Aim: Adverse neurological symptoms have been linked to vitamin B12 deficiency in infants. This explorative study described the clinical presentation associated with vitamin B12 deficiency in this age group.
Methods: The study comprised infants who were born between 2004 and 2012 and were tested for vitamin B12 levels after they were admitted to a hospital with neurological symptoms at less than one year of age. Vitamin B12 deficiency was defined as low cobalamin in serum and/or increased homocysteine and/or increased methylmalonate. It was diagnosed according to the applicable International Classification of Diseases, 10th revision, and recorded as vitamin B12 deficiency in the medical records. All information was retrieved from medical records and compared to symptomatic infants with normal levels.
Results: Of the 121 infants tested, 35 had vitamin B12 deficiency and 86 had normal levels. Vitamin B12 deficiency was diagnosed at an average age of 1.7 months and was more common among boys. Seizures and apparent life-threatening events were the most common symptoms among infants with B12 deficiency compared to infants with normal levels.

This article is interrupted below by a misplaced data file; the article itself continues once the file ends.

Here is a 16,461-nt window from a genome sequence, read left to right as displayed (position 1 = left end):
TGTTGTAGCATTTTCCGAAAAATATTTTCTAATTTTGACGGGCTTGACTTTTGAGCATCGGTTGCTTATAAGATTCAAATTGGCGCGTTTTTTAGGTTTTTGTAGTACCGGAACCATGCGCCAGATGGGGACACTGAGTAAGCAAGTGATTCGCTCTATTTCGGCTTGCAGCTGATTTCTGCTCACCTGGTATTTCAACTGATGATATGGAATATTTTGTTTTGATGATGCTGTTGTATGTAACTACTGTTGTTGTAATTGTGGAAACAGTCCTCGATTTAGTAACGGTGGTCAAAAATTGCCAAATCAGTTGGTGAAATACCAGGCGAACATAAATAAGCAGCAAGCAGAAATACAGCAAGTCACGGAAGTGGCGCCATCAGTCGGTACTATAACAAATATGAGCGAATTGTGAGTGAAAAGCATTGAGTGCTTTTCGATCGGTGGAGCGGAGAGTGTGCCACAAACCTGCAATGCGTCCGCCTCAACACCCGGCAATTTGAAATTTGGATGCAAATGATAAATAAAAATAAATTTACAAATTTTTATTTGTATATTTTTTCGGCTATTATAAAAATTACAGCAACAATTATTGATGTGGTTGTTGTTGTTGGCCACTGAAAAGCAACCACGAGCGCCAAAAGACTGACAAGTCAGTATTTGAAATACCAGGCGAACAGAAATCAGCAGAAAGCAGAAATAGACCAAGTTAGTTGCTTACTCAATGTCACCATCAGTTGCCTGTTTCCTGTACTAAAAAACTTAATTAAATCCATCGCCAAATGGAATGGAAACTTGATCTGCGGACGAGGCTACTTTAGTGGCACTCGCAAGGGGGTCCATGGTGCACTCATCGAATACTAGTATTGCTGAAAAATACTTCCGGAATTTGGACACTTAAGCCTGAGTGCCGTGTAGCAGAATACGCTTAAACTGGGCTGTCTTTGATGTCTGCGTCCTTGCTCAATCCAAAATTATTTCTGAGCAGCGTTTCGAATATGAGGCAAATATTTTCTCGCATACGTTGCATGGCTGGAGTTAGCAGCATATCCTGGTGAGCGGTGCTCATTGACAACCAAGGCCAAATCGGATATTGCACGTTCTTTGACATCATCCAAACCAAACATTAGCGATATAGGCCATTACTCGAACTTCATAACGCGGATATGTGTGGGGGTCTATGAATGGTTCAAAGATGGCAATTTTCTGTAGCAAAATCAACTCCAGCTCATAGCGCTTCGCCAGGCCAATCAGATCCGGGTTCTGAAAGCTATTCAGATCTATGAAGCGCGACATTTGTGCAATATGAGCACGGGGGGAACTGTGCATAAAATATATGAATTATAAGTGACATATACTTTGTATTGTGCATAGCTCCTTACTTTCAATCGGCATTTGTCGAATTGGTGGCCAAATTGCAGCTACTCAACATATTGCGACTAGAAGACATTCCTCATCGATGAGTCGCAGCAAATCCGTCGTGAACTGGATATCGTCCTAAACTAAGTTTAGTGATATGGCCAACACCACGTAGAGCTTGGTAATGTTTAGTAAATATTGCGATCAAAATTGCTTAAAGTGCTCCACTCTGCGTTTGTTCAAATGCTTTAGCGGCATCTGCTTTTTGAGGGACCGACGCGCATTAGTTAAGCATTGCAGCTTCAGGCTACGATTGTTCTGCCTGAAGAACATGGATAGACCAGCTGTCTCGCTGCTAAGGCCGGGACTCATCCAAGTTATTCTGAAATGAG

Conclusion: Vitamin B12 deficiency was more common in infants than we expected and presented with severe symptoms, such as seizures and apparent life-threatening events.
Keywords: Apparent life-threatening event; Infant nutrition; Neurological symptoms; Seizures; Vitamin B12 deficiency.
©2016 Foundation Acta Paediatrica. Published by John Wiley & Sons Ltd.